There have been a number of studies showing that employees value and trust their direct supervisor’s messaging more than the 2nd line or even the CEO. The direct supervisor is a constant in their lives and likely to experience what they experience when they hear upper-level leaders talk. In engagement studies, communication and trust are generally the lowest rated items.
A new report by Meyers-Briggs, Conflict at Work, reveals that managers spend an average of four hours each week dealing with employee conflict. The research investigates how people in the workplace see conflict today and what we can do to manage it better.
Who wants to deal with employees always opposing or dismissing the actions of an employer? No one wants to consistently hear negative feedback. No one wants to hear “I told you so” either. Yet naysayers play an important role in the organization, and if harnessed properly can add value to leadership messaging and actions.
According to a new survey by SHRM, one in five U.S. workers (20%) have experienced poor treatment in the workplace by coworkers or peers due to their political views. What happened to keeping political views private in the workplace? The 2020 election along with the pandemic has thrown civility out the window.
…or just more sensitive? The election of 2016 opened the doors for filters to be filed away leading many employers to re-establish their work speech policies. However, with the pandemic and work from home, it appears that rudeness is again creeping into the workplace.
Having fun at work is proven to increase engagement and results in healthier and happier employees. It’s where most of us spend a majority of our day, so why not make it fun!
After working from home so long, it appears that many have forgotten office etiquette. For example, the heating of fish in the microwave, eating tuna fish at the desk, or not showering before coming to the office. For people with olfactory sensory issues, returning to the office could be a nightmare. Then there are those who forget their decibel levels. They can be heard everywhere.
What started in 1992 as Take Our Daughters to Work Day by the Ms. Foundation for Woman is now called Bring Your Child to Work Day. This day will be celebrated on April 28, 2022, a national day that gives children in the United States a glimpse into the working world.
Whether or not we admit it, we all want to be liked on some level, and our style of communication can help or hinder achieving the likability we crave. Brother and sister duo, Kathy and Ross Petras, who teamed up to write what they call “word-oriented books,” have put together the following tips containing common mistakes that the most likeable people avoid:
At some time in our careers, most of us will run into at least one narcissist in the workplace, and we can cross paths with such people in our personal lives as well. It’s important to be able to recognize narcissists in the workplace and know how to address them.
There is always something to be grateful for. Whether this time of year has you pondering gratitude or pumpkin pie, there is only one that is beneficial to your overall health and organization year-round. Sorry, it is not the pie.
As the pandemic continues to unfold, the ability of employers to have a positive impact on employee health and resiliency cannot be understated according to a recent Mercer Survey, Health on Demand.
A new report from Arizent, The Future of Work: Employers, Employees, and the Long Road to Compromise, reveals that employers and employees don’t agree on what the new normal looks like. To move forward, each side will have to compromise.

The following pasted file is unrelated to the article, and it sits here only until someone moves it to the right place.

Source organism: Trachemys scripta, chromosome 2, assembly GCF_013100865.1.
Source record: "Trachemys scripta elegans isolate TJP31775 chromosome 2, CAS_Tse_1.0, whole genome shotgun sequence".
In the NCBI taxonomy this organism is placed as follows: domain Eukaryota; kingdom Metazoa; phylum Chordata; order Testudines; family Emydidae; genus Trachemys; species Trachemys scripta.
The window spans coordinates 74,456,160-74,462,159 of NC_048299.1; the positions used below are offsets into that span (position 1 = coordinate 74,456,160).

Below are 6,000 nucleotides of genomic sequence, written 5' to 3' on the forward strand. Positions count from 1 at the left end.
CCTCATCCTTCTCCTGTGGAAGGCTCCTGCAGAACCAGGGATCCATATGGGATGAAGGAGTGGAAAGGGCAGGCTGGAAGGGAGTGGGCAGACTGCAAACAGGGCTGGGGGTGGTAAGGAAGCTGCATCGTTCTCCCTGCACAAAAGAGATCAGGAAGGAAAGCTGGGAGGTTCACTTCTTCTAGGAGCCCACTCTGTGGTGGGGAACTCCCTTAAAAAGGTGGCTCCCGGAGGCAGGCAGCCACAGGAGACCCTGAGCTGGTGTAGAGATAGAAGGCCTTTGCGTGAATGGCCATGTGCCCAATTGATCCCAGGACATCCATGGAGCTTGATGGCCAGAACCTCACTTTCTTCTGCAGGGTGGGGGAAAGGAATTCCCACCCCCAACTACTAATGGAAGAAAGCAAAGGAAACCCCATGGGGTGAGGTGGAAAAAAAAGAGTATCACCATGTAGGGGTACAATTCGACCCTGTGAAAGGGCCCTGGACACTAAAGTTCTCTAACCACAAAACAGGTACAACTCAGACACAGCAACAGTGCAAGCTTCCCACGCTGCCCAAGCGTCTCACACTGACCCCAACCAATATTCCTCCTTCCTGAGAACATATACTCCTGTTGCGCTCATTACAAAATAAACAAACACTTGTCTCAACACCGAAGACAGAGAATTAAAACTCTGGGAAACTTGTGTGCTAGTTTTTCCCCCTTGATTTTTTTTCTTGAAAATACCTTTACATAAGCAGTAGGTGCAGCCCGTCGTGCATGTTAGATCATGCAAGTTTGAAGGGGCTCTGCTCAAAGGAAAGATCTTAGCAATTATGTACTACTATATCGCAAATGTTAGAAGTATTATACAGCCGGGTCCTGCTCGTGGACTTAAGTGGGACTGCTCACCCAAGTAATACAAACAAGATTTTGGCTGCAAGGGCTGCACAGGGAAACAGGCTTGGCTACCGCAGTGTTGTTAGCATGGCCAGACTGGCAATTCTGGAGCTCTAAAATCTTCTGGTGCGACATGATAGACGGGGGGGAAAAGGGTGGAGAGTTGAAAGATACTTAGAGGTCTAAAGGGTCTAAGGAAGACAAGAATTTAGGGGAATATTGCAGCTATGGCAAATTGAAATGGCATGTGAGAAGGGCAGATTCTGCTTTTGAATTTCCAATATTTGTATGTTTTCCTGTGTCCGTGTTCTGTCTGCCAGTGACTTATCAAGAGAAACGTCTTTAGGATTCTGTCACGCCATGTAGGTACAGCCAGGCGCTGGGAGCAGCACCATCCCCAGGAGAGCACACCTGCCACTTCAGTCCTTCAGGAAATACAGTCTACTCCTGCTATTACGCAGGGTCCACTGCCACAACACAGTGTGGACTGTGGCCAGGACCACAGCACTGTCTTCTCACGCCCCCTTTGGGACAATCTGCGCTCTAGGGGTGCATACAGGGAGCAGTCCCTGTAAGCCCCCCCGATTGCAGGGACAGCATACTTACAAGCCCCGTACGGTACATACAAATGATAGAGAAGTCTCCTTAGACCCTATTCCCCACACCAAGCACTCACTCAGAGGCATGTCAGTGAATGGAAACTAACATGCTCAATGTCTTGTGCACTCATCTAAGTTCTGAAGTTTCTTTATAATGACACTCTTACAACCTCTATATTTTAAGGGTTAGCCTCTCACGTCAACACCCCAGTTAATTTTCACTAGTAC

The 2021 Gartner Hybrid Work Employee Survey of 4,000 employees in January 2021 revealed six perception gaps that employers must resolve in order to improve the employee experience and therefore engagement. As employers implement their future of work strategies, including decisions around hybrid work, employers must take a close look at these perception gaps between employees and leadership.
As employees transition back to the office, they will experience a “re-entry” phase, during which both employees and employers will need to adjust and adapt. This “re-entry” phase is also known as reverse culture shock, a term originally used to describe the impact of returning home from a long period abroad.
As the COVID-19 pandemic enters a new phase and employees return to the workplace, some employers may need to face controversial issues regarding vaccinated and unvaccinated employees. Below are some considerations, provided by Ogletree Deakins, for employers as they take steps to prevent or resolve workplace disagreements regarding vaccines and other workplace safety measures to help employees focus on work.
We’ve all lived like astronauts for the past year and a half – we’ve been physically isolated from family and friends, our home was also our workplace, and we were surrounded by an unsafe environment (COVID-19). Astronauts train for this, we have not.
A successful return to work plan is based on trust, mutual understanding, and of course, providing an environment that appeals to your workforce. How do you create excitement around returning to work when a majority of your staff may want to remain remote?
There is a huge gap between the importance and the effectiveness of employee communication in today's workplace. According to a new report, The State of Employee Communications 2021 by the HR Research Institute, 88% of HR professionals say employee communication is extremely or very important to success in their organizations. However, only 30% indicate employee communication is highly or very highly effective.
Think of one word to define the last year…uncertainty. We all know what uncertainty brings on…anxiety. Each week we do not know what will come next, and that is taking a toll on our workforce’s mental health.
Copyright 2023 ASE. All rights reserved.Created by Media Genesis.